The Braves have told some teams they would be willing to move Jair Jurrjens and Martin Prado in a trade, a Major League source tells MLB.com's Mark Bowman.  Atlanta is known to be looking for a power-hitting outfielder and possibly a new shortstop, so either could be acquired in a Jurrjens/Prado trade, or at the very least the Braves could pick up some salary relief — both Jurrjens and Prado are arbitration-eligible for the second time this winter.

The Braves and Royals have already discussed a Jurrjens trade, and the Braves have an interest in minor league outfielders Lorenzo Cain and Wil Myers, amongst several other prospects in K.C.'s deep farm system.  The Royals are known to be targeting veteran starting pitching on the trade market this winter so the two sides would seem like a fit as trading partners.  As Bowman notes, Cain could be seen by the Braves as a future center field option if Michael Bourn isn't signed to an extension.

Jurrjens was an All-Star in 2011, though the right-hander struggled badly (a 5.88 ERA) in the second half of the season and spent time on the DL with a knee injury.  While Jurrjens' health is a question mark, Myers also took a minor step back (a .745 OPS in Double-A) in 2011 after being ranked as the 10th-best prospect in the sport in Baseball America's preseason rankings.  Myers is still just 20, however, and was converted to the outfield this year after spending his first two pro seasons as a catcher.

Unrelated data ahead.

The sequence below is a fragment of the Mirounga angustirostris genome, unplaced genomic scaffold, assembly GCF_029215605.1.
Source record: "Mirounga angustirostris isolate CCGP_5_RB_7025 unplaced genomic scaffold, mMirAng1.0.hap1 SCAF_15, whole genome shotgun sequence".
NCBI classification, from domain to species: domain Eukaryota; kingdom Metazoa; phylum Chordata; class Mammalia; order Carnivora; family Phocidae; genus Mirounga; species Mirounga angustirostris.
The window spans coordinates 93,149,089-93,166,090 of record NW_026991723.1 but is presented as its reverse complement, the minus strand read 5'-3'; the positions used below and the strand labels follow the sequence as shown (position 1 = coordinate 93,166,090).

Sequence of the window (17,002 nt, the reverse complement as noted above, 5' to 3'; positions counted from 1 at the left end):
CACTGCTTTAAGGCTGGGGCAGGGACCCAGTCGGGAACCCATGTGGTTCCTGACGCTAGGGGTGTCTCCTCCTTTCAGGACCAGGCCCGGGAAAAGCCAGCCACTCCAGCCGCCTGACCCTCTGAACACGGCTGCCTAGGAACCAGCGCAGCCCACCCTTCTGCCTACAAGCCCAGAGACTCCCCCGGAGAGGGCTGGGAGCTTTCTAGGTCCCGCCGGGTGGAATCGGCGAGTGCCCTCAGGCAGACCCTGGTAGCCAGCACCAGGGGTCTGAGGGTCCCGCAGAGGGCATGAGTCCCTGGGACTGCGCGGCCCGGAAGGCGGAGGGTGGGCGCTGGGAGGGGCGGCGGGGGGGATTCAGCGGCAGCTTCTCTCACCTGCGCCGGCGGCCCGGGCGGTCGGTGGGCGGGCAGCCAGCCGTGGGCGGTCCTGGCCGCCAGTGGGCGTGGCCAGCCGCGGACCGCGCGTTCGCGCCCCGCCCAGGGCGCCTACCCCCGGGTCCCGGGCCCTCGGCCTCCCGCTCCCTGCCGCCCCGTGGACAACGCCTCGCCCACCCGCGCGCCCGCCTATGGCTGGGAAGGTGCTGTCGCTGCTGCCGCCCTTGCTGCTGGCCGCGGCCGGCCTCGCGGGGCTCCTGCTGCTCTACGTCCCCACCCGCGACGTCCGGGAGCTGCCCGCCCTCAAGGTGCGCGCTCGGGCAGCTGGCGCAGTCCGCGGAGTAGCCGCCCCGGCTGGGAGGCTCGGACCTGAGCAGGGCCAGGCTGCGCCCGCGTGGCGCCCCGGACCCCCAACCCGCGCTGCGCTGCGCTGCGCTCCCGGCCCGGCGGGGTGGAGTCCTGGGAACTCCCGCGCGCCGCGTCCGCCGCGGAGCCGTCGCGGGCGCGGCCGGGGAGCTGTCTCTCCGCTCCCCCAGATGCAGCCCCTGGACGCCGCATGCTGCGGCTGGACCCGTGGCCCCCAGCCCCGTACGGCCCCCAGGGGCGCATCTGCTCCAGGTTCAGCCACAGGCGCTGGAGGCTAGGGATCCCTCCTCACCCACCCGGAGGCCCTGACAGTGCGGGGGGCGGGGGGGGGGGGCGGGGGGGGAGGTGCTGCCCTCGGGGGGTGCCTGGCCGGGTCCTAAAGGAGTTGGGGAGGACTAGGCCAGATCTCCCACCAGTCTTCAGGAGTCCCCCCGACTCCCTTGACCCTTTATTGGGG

After an impressive 2010 season that saw him finish ninth in NL MVP voting, Prado took a step back in 2011, hitting .260/.302/.385 as Atlanta's everyday left fielder.  Prado's ability to play left, third, first and second base would make him an intriguing trade possibility for a number of teams, especially since he could be available at a somewhat buy-low price.